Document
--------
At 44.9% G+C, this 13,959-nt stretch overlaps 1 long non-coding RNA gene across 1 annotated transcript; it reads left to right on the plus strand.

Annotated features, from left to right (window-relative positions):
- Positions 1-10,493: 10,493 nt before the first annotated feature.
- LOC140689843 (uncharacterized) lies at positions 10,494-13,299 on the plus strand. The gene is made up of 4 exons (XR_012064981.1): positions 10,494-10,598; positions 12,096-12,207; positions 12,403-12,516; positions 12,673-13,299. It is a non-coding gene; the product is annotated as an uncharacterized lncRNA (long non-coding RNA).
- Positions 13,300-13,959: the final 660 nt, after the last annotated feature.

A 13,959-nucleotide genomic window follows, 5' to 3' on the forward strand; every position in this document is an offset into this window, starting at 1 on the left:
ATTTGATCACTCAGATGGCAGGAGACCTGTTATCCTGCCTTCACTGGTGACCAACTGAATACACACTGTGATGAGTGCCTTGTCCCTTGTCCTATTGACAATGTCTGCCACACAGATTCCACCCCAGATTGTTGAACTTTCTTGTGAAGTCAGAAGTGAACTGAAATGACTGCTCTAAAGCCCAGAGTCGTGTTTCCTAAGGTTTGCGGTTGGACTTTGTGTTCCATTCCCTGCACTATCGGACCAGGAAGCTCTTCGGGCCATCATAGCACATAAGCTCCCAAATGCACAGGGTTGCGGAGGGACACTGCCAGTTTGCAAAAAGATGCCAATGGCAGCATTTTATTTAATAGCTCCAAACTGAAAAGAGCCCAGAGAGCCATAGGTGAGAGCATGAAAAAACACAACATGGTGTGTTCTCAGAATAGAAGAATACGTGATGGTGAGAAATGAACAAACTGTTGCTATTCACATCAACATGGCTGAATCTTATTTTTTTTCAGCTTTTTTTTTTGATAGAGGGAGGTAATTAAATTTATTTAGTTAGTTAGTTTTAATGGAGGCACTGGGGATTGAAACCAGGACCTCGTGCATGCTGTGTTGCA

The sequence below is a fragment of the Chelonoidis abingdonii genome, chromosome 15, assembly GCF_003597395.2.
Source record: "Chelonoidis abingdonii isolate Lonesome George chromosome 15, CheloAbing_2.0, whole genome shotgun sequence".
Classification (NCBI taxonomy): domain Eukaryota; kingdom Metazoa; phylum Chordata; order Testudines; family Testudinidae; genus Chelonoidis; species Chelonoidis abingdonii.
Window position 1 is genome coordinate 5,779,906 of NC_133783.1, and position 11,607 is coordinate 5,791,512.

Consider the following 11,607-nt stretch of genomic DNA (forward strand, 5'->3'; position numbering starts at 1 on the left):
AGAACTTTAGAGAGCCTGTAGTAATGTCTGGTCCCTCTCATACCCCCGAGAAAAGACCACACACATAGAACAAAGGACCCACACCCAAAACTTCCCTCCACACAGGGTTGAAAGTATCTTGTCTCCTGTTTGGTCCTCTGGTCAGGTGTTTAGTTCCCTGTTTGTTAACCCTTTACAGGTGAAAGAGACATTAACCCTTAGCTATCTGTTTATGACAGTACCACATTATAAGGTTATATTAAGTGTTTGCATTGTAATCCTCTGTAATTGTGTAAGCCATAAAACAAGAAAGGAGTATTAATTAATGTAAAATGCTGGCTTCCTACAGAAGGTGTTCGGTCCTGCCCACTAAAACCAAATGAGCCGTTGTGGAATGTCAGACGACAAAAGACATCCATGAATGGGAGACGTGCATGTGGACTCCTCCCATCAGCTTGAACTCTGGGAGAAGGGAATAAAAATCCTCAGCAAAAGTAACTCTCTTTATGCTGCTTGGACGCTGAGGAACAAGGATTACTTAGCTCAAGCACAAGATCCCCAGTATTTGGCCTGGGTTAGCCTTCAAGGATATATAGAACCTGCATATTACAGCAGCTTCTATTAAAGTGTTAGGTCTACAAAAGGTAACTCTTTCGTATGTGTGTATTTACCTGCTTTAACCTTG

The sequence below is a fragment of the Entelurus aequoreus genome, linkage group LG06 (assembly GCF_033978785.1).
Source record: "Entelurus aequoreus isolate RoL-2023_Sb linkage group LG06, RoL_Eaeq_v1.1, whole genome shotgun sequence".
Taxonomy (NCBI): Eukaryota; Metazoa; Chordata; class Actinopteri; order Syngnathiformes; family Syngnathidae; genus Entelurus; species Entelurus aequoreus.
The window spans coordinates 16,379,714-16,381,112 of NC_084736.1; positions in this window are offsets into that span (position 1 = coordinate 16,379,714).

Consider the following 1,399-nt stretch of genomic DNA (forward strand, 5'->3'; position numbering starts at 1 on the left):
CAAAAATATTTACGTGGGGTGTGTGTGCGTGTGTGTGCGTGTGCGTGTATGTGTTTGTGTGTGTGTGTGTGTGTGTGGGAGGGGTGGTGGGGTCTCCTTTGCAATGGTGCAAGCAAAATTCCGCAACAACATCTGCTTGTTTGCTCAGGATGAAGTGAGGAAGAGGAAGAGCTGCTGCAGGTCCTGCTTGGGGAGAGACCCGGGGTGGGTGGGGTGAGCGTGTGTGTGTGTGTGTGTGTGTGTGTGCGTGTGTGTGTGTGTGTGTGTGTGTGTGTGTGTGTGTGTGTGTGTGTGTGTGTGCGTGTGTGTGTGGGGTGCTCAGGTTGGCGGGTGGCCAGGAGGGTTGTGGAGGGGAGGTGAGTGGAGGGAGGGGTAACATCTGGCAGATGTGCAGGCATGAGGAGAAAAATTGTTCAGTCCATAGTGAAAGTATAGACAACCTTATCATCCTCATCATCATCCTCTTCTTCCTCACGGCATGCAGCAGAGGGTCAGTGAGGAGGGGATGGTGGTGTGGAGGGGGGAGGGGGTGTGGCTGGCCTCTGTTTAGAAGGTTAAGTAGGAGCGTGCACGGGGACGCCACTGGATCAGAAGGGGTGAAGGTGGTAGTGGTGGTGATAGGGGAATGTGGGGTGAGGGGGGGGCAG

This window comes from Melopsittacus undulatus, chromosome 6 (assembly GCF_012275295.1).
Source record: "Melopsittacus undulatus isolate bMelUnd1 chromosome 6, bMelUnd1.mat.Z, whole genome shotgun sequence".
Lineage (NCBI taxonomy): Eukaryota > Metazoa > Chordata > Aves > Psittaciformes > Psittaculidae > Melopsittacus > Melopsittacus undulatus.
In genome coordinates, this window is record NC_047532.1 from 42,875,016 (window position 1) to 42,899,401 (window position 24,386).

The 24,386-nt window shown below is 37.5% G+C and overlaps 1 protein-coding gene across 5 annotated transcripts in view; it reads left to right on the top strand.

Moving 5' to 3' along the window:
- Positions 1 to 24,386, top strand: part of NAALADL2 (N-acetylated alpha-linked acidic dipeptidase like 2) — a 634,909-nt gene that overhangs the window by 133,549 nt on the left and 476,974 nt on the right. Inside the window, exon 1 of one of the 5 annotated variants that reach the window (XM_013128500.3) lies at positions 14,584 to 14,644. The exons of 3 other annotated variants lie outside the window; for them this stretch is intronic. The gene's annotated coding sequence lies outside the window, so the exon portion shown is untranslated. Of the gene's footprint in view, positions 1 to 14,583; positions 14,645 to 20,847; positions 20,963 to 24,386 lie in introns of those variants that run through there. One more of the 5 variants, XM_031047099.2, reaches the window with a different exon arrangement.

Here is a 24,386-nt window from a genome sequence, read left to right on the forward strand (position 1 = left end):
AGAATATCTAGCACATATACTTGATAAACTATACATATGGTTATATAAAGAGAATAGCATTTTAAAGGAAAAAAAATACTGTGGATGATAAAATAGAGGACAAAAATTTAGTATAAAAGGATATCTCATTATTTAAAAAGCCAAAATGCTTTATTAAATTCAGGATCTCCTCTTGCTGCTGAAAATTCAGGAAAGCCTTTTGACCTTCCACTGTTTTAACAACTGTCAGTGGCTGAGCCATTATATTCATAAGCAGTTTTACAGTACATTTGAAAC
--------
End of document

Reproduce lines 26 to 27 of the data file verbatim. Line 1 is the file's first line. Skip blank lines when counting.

- Positions 1 to 24,386, top strand: part of NAALADL2 (N-acetylated alpha-linked acidic dipeptidase like 2) — a 634,909-nt gene that overhangs the window by 133,549 nt on the left and 476,974 nt on the right. Inside the window, exon 1 of one of the 5 annotated variants that reach the window (XM_013128500.3) lies at positions 14,584 to 14,644. The exons of 3 other annotated variants lie outside the window; for them this stretch is intronic. The gene's annotated coding sequence lies outside the window, so the exon portion shown is untranslated. Of the gene's footprint in view, positions 1 to 14,583; positions 14,645 to 20,847; positions 20,963 to 24,386 lie in introns of those variants that run through there. One more of the 5 variants, XM_031047099.2, reaches the window with a different exon arrangement.

Here is a 24,386-nt window from a genome sequence, read left to right on the forward strand (position 1 = left end):